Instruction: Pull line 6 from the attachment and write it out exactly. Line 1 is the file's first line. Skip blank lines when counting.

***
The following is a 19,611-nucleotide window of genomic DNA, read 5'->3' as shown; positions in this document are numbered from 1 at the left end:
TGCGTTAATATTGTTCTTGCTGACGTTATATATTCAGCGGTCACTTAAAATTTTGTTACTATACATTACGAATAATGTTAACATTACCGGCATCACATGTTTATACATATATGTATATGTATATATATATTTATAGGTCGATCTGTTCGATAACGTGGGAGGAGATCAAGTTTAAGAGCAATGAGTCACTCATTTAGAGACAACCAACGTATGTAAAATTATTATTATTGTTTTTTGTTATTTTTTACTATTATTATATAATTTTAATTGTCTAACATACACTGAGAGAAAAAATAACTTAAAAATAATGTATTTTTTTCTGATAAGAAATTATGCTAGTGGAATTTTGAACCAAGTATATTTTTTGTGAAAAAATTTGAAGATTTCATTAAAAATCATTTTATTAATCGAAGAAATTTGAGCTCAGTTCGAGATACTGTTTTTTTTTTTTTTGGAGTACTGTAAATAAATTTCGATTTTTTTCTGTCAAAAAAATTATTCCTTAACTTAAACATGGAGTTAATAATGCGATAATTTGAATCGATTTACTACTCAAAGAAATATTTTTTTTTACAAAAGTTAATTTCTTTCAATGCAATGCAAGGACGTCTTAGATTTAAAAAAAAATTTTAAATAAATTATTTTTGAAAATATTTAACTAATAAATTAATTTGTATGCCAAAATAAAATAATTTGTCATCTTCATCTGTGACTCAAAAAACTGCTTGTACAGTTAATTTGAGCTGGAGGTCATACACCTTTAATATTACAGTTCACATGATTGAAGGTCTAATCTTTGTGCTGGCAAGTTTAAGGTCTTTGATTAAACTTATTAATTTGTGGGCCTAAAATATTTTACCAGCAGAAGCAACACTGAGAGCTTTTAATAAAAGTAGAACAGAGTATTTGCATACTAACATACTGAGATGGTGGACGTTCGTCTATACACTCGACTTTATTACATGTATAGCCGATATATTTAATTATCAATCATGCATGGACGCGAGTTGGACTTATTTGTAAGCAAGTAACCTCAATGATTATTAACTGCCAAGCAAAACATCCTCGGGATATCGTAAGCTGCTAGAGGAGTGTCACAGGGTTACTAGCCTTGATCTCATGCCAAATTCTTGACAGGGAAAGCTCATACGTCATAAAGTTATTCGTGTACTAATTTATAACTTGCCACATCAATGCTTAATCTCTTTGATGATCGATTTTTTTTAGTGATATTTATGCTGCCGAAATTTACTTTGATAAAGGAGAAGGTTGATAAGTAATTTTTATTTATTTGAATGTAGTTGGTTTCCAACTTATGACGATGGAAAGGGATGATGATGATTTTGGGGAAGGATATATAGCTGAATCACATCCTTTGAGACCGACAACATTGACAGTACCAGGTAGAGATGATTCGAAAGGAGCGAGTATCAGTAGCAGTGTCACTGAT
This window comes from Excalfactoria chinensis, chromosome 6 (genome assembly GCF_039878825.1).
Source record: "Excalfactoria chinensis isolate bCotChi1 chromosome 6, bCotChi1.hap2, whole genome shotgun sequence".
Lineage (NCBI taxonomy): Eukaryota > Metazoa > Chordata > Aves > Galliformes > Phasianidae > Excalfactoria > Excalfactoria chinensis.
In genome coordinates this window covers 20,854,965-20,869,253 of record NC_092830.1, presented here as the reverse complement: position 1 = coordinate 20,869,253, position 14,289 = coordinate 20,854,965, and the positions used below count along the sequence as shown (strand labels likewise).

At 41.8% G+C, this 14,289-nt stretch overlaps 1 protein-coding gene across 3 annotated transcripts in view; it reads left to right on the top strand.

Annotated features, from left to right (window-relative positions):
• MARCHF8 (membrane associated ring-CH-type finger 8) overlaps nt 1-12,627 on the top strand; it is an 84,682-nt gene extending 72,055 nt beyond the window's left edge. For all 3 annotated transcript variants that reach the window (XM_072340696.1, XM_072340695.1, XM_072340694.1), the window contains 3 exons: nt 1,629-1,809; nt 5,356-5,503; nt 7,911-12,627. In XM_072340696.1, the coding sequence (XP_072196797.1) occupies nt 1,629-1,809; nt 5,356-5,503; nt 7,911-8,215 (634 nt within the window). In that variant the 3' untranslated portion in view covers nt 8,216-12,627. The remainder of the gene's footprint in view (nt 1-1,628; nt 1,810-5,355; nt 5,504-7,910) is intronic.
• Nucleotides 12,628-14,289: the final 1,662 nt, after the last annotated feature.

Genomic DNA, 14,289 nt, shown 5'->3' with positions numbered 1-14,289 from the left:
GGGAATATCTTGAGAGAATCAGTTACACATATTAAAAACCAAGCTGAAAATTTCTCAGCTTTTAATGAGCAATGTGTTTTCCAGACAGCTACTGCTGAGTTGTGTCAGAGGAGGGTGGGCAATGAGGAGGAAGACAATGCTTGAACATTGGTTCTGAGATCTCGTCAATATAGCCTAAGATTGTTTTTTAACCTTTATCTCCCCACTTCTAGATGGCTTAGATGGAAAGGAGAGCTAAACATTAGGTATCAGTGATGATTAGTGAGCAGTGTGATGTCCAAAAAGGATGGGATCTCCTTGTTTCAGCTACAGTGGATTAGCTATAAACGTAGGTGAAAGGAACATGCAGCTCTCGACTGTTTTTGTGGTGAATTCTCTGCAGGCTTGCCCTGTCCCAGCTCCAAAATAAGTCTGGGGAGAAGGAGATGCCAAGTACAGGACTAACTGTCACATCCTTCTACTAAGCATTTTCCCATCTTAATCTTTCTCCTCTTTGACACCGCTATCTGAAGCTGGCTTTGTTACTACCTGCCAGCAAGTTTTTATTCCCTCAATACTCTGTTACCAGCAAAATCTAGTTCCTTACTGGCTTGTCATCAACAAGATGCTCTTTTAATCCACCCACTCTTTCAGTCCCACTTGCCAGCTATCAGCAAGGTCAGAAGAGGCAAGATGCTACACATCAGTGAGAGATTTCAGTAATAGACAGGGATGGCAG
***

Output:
In genome coordinates this window covers 20,854,965-20,869,253 of record NC_092830.1, presented here as the reverse complement: position 1 = coordinate 20,869,253, position 14,289 = coordinate 20,854,965, and the positions used below count along the sequence as shown (strand labels likewise).